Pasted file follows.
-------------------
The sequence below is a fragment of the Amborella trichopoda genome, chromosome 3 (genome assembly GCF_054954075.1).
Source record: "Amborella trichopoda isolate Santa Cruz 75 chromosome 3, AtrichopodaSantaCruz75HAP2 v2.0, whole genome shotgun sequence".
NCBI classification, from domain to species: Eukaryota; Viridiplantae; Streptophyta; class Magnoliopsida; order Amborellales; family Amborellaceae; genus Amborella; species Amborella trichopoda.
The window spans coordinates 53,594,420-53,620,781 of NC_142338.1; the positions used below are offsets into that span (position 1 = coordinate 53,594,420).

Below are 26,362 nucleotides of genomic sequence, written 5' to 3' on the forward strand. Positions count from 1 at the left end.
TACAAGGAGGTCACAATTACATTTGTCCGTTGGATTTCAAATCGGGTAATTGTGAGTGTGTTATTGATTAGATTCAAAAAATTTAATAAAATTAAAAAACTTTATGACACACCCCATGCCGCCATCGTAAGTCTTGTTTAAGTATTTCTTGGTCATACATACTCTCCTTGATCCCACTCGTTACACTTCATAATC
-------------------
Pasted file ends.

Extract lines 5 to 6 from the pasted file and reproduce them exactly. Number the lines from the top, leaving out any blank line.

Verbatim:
Below are 26,362 nucleotides of genomic sequence, written 5' to 3' on the forward strand. Positions count from 1 at the left end.
TACAAGGAGGTCACAATTACATTTGTCCGTTGGATTTCAAATCGGGTAATTGTGAGTGTGTTATTGATTAGATTCAAAAAATTTAATAAAATTAAAAAACTTTATGACACACCCCATGCCGCCATCGTAAGTCTTGTTTAAGTATTTCTTGGTCATACATACTCTCCTTGATCCCACTCGTTACACTTCATAATC